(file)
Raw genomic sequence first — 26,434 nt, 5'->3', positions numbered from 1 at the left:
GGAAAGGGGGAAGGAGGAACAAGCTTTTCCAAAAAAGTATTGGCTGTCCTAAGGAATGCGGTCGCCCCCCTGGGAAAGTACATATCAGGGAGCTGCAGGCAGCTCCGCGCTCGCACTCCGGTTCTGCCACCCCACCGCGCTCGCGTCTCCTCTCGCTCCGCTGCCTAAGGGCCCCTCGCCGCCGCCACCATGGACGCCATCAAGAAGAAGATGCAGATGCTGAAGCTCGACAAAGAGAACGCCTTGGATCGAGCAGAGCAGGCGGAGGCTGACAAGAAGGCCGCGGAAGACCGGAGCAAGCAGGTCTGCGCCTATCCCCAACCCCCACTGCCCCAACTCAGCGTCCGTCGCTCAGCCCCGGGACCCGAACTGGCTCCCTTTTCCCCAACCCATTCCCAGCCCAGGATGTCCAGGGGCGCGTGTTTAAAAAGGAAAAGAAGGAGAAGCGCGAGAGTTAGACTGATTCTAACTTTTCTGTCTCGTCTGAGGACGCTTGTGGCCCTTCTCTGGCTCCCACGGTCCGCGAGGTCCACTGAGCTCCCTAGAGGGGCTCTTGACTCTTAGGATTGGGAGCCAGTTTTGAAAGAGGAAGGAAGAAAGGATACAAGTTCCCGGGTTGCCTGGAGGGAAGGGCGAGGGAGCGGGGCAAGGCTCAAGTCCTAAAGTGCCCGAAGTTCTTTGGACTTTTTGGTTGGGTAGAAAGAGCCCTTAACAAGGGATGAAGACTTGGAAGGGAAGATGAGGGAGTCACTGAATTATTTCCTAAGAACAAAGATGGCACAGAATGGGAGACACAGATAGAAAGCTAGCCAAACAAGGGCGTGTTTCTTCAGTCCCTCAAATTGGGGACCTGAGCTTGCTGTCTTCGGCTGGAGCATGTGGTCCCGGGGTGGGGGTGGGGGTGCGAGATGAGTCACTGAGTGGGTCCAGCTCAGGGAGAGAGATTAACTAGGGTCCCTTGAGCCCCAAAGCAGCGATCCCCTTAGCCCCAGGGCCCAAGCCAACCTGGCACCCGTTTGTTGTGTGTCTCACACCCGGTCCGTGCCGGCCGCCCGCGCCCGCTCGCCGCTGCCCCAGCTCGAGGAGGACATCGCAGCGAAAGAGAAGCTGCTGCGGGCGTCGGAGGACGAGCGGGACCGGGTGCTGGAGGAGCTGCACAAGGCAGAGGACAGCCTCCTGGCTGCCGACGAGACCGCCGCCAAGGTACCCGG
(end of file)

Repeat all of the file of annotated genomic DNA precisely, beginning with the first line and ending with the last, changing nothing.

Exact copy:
Raw genomic sequence first — 26,434 nt, 5'->3', positions numbered from 1 at the left:
GGAAAGGGGGAAGGAGGAACAAGCTTTTCCAAAAAAGTATTGGCTGTCCTAAGGAATGCGGTCGCCCCCCTGGGAAAGTACATATCAGGGAGCTGCAGGCAGCTCCGCGCTCGCACTCCGGTTCTGCCACCCCACCGCGCTCGCGTCTCCTCTCGCTCCGCTGCCTAAGGGCCCCTCGCCGCCGCCACCATGGACGCCATCAAGAAGAAGATGCAGATGCTGAAGCTCGACAAAGAGAACGCCTTGGATCGAGCAGAGCAGGCGGAGGCTGACAAGAAGGCCGCGGAAGACCGGAGCAAGCAGGTCTGCGCCTATCCCCAACCCCCACTGCCCCAACTCAGCGTCCGTCGCTCAGCCCCGGGACCCGAACTGGCTCCCTTTTCCCCAACCCATTCCCAGCCCAGGATGTCCAGGGGCGCGTGTTTAAAAAGGAAAAGAAGGAGAAGCGCGAGAGTTAGACTGATTCTAACTTTTCTGTCTCGTCTGAGGACGCTTGTGGCCCTTCTCTGGCTCCCACGGTCCGCGAGGTCCACTGAGCTCCCTAGAGGGGCTCTTGACTCTTAGGATTGGGAGCCAGTTTTGAAAGAGGAAGGAAGAAAGGATACAAGTTCCCGGGTTGCCTGGAGGGAAGGGCGAGGGAGCGGGGCAAGGCTCAAGTCCTAAAGTGCCCGAAGTTCTTTGGACTTTTTGGTTGGGTAGAAAGAGCCCTTAACAAGGGATGAAGACTTGGAAGGGAAGATGAGGGAGTCACTGAATTATTTCCTAAGAACAAAGATGGCACAGAATGGGAGACACAGATAGAAAGCTAGCCAAACAAGGGCGTGTTTCTTCAGTCCCTCAAATTGGGGACCTGAGCTTGCTGTCTTCGGCTGGAGCATGTGGTCCCGGGGTGGGGGTGGGGGTGCGAGATGAGTCACTGAGTGGGTCCAGCTCAGGGAGAGAGATTAACTAGGGTCCCTTGAGCCCCAAAGCAGCGATCCCCTTAGCCCCAGGGCCCAAGCCAACCTGGCACCCGTTTGTTGTGTGTCTCACACCCGGTCCGTGCCGGCCGCCCGCGCCCGCTCGCCGCTGCCCCAGCTCGAGGAGGACATCGCAGCGAAAGAGAAGCTGCTGCGGGCGTCGGAGGACGAGCGGGACCGGGTGCTGGAGGAGCTGCACAAGGCAGAGGACAGCCTCCTGGCTGCCGACGAGACCGCCGCCAAGGTACCCGG